by Juan Cole
The Turkish parliament voted by a large margin Thursday to allow Turkish troops to make incursions into neighboring countries, if necessary, to defeat the so-called Islamic State of Iraq and the Levant (ISIL). This authorization is necessary according to the Turkish constitution. Likewise, parliament voted to allow foreign troops involved in the fight against ISIL to be based on Turkish soil. This provision may allow the US to use its Incirlik air force base against the terrorist organization, which Turkey has so far disallowed.
These decisions are a significant turnabout from a month ago, when Turkey seemed reluctant to get involved. What is driving the ruling Justice and Development Party (Turkish acronym AKP) to join the American effort against ISIL?
1. Its European entanglements: Turkey has gotten enormous pressure from President Obama, French president Francois Hollande and UK PM David Cameron to join. For their part, they need the region’s largest Sunni country on their side to avoid having the campaign against ISIL look like a Christian-Shiite Jihad against Sunnis. Turkey values its NATO membership and will want to fulfill obligations to other NATO members. President Tayyip Erdogan also very much wants Turkey to be accepted into the European Union, and may figure that proving Turkey’s worth in fighting a Muslim extremism that seems threatening to Europe may gain him some good will in the EU. Also, Turkey fears that if the West does manage to inflict attrition on ISIL, the Baathist regime of Bashar al-Assad might benefit, but Turkey wants to see it overthrown. Being in the coalition allows Turkey to demand that pressure be kept on al-Assad to step down.
2. Turkey has backed the Syrian National Coalition and the Free Syrian Army against the Baathist government of Bashar al-Assad in Damascus.The former two organizations are dominated by a Turkey ally — the Muslim Brotherhood. (Turkey’s own AKP is mildly inflected with a rhetoric of political Islam and just passed a provision allowing middle- and high school female students in state schools to veil, a practice that had been forbidden by 20th century secular governments). In the past couple of years, ISIL has consistently defeated the Free Syrian Army. Turkey wants to build back up the Free Syrian Army “moderate” opposition to both the Baath (socialist Arab nationalist) government in Damascus and extremists like ISIL.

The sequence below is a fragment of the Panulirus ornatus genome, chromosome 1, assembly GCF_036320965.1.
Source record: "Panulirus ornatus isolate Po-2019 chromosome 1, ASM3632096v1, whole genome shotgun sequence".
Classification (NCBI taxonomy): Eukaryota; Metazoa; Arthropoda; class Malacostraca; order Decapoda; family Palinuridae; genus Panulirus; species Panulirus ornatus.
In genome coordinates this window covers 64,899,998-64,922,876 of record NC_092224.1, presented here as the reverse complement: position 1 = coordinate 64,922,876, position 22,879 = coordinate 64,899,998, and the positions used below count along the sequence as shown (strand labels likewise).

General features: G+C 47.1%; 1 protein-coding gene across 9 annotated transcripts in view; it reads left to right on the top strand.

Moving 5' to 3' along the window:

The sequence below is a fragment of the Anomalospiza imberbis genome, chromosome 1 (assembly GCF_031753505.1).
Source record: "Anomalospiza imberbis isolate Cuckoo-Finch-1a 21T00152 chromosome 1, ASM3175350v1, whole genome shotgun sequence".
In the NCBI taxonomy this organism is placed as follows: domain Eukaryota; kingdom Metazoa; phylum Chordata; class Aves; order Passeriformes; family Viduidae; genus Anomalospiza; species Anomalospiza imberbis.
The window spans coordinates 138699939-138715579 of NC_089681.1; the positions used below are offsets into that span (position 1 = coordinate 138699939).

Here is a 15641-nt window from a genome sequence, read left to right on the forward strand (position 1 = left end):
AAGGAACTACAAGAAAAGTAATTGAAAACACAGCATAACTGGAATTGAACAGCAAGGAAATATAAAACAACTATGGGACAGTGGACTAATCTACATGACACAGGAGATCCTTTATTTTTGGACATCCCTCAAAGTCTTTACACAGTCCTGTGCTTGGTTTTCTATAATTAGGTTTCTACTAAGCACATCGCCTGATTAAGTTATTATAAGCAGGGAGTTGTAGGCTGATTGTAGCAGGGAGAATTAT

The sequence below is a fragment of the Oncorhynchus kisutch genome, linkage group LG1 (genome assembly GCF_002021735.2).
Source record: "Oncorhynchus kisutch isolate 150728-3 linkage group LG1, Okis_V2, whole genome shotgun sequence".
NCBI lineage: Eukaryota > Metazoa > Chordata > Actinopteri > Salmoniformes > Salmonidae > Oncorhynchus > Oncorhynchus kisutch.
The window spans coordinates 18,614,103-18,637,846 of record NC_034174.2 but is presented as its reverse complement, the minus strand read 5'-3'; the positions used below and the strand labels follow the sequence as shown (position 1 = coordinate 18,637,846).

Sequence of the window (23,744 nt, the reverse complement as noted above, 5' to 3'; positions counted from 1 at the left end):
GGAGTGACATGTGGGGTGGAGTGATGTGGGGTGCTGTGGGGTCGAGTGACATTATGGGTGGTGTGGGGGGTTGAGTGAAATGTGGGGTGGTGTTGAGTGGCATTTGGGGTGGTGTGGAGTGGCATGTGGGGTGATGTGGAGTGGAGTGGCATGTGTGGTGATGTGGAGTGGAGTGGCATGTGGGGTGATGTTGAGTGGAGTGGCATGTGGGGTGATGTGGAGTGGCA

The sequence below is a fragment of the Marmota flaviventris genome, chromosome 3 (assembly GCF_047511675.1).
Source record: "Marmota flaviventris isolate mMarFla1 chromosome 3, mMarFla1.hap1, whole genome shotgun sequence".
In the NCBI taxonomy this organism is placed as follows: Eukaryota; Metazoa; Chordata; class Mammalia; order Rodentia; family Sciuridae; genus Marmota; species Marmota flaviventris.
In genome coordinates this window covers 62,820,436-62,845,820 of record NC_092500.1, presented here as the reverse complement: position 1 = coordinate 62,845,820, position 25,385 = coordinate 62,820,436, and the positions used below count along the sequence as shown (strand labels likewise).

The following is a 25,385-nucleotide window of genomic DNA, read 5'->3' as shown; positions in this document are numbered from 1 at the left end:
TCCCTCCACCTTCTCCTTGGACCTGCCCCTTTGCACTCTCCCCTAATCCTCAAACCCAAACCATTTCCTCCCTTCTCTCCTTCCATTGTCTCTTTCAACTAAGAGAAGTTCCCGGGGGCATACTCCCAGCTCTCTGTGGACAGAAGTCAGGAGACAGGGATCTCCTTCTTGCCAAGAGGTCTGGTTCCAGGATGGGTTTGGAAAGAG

3. Turkey is hoping to persuade the United States to impose a no-fly zone on northern Syria near Turkey. Ankara is convinced that the Syrian Baath government deliberately uses its air power against the Free Syrian Army so as to allow ISIL to win their battles. A no-fly zone would level the playing field, perhaps allowing the FSA finally to make progress and widen its territory. (In my own view, it is highly unlikely that the US will agree to patrol Syrian skies with F-18s, nor would it be legal in international law).
4. Ahu Özyurt argues that Turkey’s business classes, which largely back the ruling AKP, fear negative fallout on investment and stock valuation if ISIL continues to be strong and to neighbor Turkey. She says:
“Economically, supporting the anti-ISIL alliance might be Turkey’s best bet. With every mortar shell hitting Turkey on Sept. 29-30, the stock market lost points and interest rates increased. Over the weekend, Fitch will most likely downgrade the outlook for Turkey.”
5. Newly elected President Tayyip Erdogan and Prime Minister Ahmet Davutoglu had feared taking on ISIL this past summer because it had taken hostage some 40 Turkish diplomats at the Mosul consulate. Last week, a deal was reached for the release of the consulate officials and workers. Had they been beheaded by ISIL, it would have deeply harmed the political reputation of Erdogan and Davutoglu. They would have looked helpless and not in control. But now that the hostages have been let go and are out of harm’s way, Erdogan and Davutoglu no longer need fear looking like Jimmy Carter during the Iran hostage crisis.
6. Turkey has had fruitful negotiations with separatist Kurds of the Kurdistan Workers Party (PKK) about having the latter cease attacks in Anatolia. The leftist PKK and its Syrian branch, the YPG, is now a major guerrilla force taking on ISIL and was largely responsible for rescuing the Yazidis trapped at Sinjar. The Kurdish town of Kobane is now under siege by ISIL, and PKK leader Abdullah Ocalan is warning that if Turkey lets Kobane fall, the PKK will cut off its negotiations with Turkey. (Tens of thousands of Kurds have recently fled into Turkey from Syria in fear of ISIL). Turkey doesn’t want to see the PKK and YPG strengthened, as they may be if they can claim sole credit for fighting off ISIL.
7. Tomb of the grandfather of the founder of the Ottoman Empire is in Syria, but is considered Turkish soil. It is guarded by Turkish special ops forces. If it fell to ISIL, that would make Erdogan and Davutoglu look bad, especially since they champion pride in the Ottoman, Muslim heritage of Turkey that had been viewed negatively by previous, secular Turkish governments.
Juan Cole is Richard P. Mitchell Collegiate Professor of History at the University of Michigan. Cole is author, most recently, of The New Arabs: How the Wired and Global Youth of the Middle East Is Transforming It. This piece first appeared on his blog at www.juancole.com. He tweets from @jricole
The opinions expressed in this article are solely those of the author.